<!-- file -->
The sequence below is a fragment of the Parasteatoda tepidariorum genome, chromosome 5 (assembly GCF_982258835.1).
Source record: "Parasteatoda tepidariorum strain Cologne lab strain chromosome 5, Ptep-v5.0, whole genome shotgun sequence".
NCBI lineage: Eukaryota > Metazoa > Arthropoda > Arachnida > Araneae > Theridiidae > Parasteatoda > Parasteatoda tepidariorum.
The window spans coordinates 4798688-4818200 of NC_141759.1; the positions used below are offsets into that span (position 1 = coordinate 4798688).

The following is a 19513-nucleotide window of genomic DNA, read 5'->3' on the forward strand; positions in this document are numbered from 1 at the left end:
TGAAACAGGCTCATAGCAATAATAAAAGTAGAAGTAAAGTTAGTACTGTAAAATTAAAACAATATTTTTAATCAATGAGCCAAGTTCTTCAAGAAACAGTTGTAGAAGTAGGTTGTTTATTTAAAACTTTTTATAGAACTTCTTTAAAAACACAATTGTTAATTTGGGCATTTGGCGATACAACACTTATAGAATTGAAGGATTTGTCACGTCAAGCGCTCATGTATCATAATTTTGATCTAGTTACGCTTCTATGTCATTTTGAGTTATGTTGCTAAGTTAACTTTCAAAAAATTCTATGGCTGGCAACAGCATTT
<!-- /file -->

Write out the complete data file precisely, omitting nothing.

The sequence below is a fragment of the Parasteatoda tepidariorum genome, chromosome 5 (assembly GCF_982258835.1).
Source record: "Parasteatoda tepidariorum strain Cologne lab strain chromosome 5, Ptep-v5.0, whole genome shotgun sequence".
NCBI lineage: Eukaryota > Metazoa > Arthropoda > Arachnida > Araneae > Theridiidae > Parasteatoda > Parasteatoda tepidariorum.
The window spans coordinates 4798688-4818200 of NC_141759.1; the positions used below are offsets into that span (position 1 = coordinate 4798688).

The following is a 19513-nucleotide window of genomic DNA, read 5'->3' on the forward strand; positions in this document are numbered from 1 at the left end:
TGAAACAGGCTCATAGCAATAATAAAAGTAGAAGTAAAGTTAGTACTGTAAAATTAAAACAATATTTTTAATCAATGAGCCAAGTTCTTCAAGAAACAGTTGTAGAAGTAGGTTGTTTATTTAAAACTTTTTATAGAACTTCTTTAAAAACACAATTGTTAATTTGGGCATTTGGCGATACAACACTTATAGAATTGAAGGATTTGTCACGTCAAGCGCTCATGTATCATAATTTTGATCTAGTTACGCTTCTATGTCATTTTGAGTTATGTTGCTAAGTTAACTTTCAAAAAATTCTATGGCTGGCAACAGCATTT